Moffitt stands out from many other cancer screening providers because we evaluate breast cancer risk factors for every patient who comes to us for screening. This helps us identify women who have an elevated risk for breast cancer and could benefit from more intensive screening beyond an annual mammogram.
It’s imperative that women and their physicians understand the importance of identifying specific risk factors for breast cancer so they can take action to prevent the disease or detect it early, when breast cancer is easier to treat.
Breast cancer risk factors that we assess
When a patient receives a breast cancer screening at Moffitt, our specialists will provide an individualized risk assessment and guidance toward managing her specific breast cancer risk. Below are some of the many risk factors that we evaluate.
Women with close family members who have been diagnosed with breast cancer face a significantly higher risk of developing the disease. However, both women and their healthcare providers tend to overestimate the importance of family history when calculating breast cancer risk. The vast majority of women diagnosed with breast cancer have no family history of the disease. In addition, having family members who had certain other types of cancer can also increase a woman’s risk for breast cancer.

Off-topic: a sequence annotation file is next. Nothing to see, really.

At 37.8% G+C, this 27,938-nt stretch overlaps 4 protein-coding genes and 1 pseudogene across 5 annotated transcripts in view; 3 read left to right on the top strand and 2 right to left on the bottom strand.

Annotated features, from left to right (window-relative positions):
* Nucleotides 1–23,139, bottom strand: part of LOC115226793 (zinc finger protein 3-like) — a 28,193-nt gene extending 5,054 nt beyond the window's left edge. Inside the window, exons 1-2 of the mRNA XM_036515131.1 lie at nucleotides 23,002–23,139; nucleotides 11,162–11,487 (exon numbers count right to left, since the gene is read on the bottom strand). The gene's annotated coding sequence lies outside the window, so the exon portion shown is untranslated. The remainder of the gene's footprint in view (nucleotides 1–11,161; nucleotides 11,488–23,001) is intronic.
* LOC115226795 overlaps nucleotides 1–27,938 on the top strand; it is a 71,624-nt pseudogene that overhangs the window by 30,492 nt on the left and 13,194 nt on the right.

Inherited gene mutations
Patients who inherited certain mutations in genes such as BRCA1 and BRCA2 are more prone to developing breast cancer.
A patient’s risk for developing breast cancer increases with age, with most new cases diagnosed in women 50 and older. About 9% of new cases are found in women younger than 45.
Women who started their menstrual periods before age 12 and experienced menopause after age 55 have a higher risk for breast cancer because of their prolonged exposure to hormones.
Women whose breasts have more connective tissue than fatty tissue are more likely to get breast cancer.
Being overweight after menopause elevates a woman’s risk for breast cancer, and other lifestyle factors may increase her risk as well.
Prior radiation, drug or hormone therapy
Patients who had chest radiation therapy before the age of 30, took certain medications or had hormone therapy (including certain birth control pills) may have a higher breast cancer risk.
Breast cancer risk assessment clinics
In addition to providing individual risk assessments for breast cancer screening patients, we also offer these assessment clinics:
- Breast Evaluation Clinic – For patients who are having breast symptoms and/or who had an abnormal imaging study at another facility
- Breast Surveillance Clinic – For women at increased risk of breast cancer because of certain medical conditions
- Breast Cancer Survivorship Clinic – A free, eight-week workshop designed to help breast cancer survivors transition from active treatment, with strategies for good nutrition, stress management and exercise
- Familial Breast and Ovarian Cancer Screening and Prevention Clinic – Provides comprehensive care and counseling to women at increased risk of breast and/or ovarian cancer due to family history, and includes appropriate surveillance test recommendations (such as mammograms, transvaginal ultrasounds, pap smears, breast MRIs and CA-125 blood tests)
To learn more and make an appointment